COMSOL Multiphysics^{®} version 5.2a includes new and updated solvers, added support for absorbing layers for wave propagation in the time domain, a new Multiphysics table for enabling and disabling multiphysics couplings in a study, and more. Browse all of the COMSOL Multiphysics^{®} version 5.2a updates pertaining to studies and solvers below.

A new state-of-the-art algebraic multigrid solver (AMG), the *Smoothed aggregation AMG* solver, can be useful for a wide range of applications. This new solver is better suited for problems with strong couplings between field variables, such as linear elasticity for structural analysis, than the previously available classical AMG solver. The main benefit of the AMG method compared to the geometrical multigrid (GMG) method is that no mesh generation is needed for the coarser grid levels. This is beneficial for large CAD models where creating a coarse mesh may be challenging or impossible.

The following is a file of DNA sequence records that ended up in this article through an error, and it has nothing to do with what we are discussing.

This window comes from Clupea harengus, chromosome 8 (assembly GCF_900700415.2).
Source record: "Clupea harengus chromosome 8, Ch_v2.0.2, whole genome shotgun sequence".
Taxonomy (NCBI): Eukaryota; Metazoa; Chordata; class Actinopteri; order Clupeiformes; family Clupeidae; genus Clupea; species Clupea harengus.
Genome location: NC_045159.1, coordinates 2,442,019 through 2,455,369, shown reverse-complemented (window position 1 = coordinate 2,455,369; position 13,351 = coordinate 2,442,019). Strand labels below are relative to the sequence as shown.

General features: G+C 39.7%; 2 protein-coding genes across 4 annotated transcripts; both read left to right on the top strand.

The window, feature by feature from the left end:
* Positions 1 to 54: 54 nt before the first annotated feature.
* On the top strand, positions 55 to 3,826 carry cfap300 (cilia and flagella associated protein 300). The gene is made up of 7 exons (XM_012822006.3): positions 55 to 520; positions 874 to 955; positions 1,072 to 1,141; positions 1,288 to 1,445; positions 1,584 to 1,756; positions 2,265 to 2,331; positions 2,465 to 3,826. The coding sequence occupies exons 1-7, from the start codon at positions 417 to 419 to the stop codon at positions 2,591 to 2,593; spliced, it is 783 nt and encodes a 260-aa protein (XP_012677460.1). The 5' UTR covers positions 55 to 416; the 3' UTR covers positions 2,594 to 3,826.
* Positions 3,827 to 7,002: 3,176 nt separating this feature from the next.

The mesh for a structural analysis of a frame with bracket. As shown, a coarser mesh would be impossible to create for this model. The model has 250,000 quadratic tet elements and 1282k DOFs. The solution process requires 51 iterations with the Conjugate Gradients solver using the new *Smoothed aggregation AMG* as a preconditioner. The solution time is 65 seconds and the memory requirement is 3.5 GB on a workstation with an Intel® Xeon® processor E5-1650 3.5 GHz.

The smoothed aggregation AMG method functions by clustering nodes of degrees of freedom (DOFs) into aggregates based on a connectivity criterion. Each aggregate then becomes a new node on the next multigrid level, and the algorithm proceeds until either a certain number of levels has been reached or until the number of DOFs is sufficiently small.

The *Introduction to COMSOL Multiphysics* manual contains a detailed step-by-step instruction of a mesh convergence analysis using the new*Smoothed aggregation AMG* solver.